De­vel­op­ing an en­vi­ron­men­tally-aware stu­dent body is an in­creas­ingly im­por­tant part of ed­u­ca­tion at The Bri­tish School in The Nether­lands (BSN). There are many projects, classes, and ini­tia­tives, but few have been as fun­da­men­tal as the devel­op­ment of a sch


What was for­merly an empty ex­panse of grass was trans­formed through a stu­dent led En­vi­ron­men­tal Com­mit­tee project. Now, just over 18 months on, this beau­ti­ful gar­den boasts an amaz­ing va­ri­ety of shrubs and bushes, nat­u­ral flower beds, a num­ber of young trees, a stretch of reed-fringed wa­ter, a bird-ta­ble and nest­ing boxes, a bee­hive and an in­sect ho­tel.

Di­ver­sity is the spice of life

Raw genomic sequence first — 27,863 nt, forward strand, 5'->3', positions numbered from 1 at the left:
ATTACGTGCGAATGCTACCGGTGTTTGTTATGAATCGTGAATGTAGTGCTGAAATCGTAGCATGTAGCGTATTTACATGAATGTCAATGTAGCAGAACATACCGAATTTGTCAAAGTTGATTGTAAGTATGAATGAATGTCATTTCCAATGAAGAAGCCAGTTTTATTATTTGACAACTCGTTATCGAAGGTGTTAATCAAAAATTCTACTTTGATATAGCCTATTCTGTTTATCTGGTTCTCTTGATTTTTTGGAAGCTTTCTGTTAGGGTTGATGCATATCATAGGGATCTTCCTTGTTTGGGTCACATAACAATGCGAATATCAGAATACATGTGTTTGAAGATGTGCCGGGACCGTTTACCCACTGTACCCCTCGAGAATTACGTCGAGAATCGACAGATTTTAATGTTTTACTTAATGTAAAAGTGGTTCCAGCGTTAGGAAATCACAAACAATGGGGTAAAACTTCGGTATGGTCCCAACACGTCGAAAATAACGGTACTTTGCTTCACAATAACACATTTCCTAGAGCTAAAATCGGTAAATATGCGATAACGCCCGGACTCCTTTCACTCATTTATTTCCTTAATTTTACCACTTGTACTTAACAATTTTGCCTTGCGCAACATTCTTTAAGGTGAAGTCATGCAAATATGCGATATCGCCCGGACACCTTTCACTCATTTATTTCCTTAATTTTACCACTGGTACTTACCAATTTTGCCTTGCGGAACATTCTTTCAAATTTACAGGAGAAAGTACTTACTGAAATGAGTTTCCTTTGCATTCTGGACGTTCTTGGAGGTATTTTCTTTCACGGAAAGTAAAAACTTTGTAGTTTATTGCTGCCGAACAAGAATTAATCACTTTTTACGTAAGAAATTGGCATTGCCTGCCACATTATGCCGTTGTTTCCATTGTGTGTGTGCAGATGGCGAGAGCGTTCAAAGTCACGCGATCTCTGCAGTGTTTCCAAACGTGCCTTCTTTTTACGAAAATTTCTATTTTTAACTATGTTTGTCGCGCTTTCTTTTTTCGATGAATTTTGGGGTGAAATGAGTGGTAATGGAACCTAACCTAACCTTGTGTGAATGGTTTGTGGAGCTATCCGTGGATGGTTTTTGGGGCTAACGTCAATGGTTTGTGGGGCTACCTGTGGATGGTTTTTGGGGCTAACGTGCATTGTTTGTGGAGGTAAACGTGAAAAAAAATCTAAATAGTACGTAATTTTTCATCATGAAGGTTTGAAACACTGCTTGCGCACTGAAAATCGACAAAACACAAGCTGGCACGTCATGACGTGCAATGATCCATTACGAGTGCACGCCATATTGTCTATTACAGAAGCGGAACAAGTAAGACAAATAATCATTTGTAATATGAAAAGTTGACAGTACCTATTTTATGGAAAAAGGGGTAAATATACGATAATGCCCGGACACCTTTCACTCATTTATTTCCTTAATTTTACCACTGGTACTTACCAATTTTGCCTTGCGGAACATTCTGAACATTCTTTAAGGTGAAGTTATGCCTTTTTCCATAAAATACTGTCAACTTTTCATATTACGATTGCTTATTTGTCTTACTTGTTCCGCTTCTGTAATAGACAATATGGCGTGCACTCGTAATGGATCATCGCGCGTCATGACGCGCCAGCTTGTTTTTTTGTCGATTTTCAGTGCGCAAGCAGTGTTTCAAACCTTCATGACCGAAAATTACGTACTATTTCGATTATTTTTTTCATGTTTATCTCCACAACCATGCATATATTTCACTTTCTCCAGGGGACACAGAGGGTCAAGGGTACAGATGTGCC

One of the ar­eas, to which the Se­nior School’s Eco-Com­mit­tee has paid par­tic­u­lar at­ten­tion, is bio-di­ver­sity. En­thu­si­as­tic Eco­Com­mit­tee mem­ber Mike We­ston ex­plains, “we wanted to at­tract as many flora and fauna as pos­si­ble. We have al­ready seen over 30 species of birds and about 120 dif­fer­ent but­ter­flies and moths, as well as var­i­ous mam­mals and amphibians. So many wild plants have colonised since the gar­den was es­tab­lished that we will need ex­pert help in iden­ti­fy­ing them all!” An im­por­tant is­sue with an ecog­a­r­den is that of strik­ing the right bal­ance be­tween at­tract­ing wild crea­tures, whilst also mak­ing it ac­ces­si­ble to young peo­ple as a source of en­joy­ment and learn­ing. So far, how­ever, the BSN ap­pears to be get­ting it right – due in no small part due to the re­spon­si­ble at­ti­tude and ex­cel­lent be­hav­iour of the stu­dents them­selves. What is also grat­i­fy­ing is to see the num­ber of teach­ers now us­ing the gar­den as a way of en­hanc­ing their lessons – math­e­ma­ti­cians mea­sur­ing things, DT stu-

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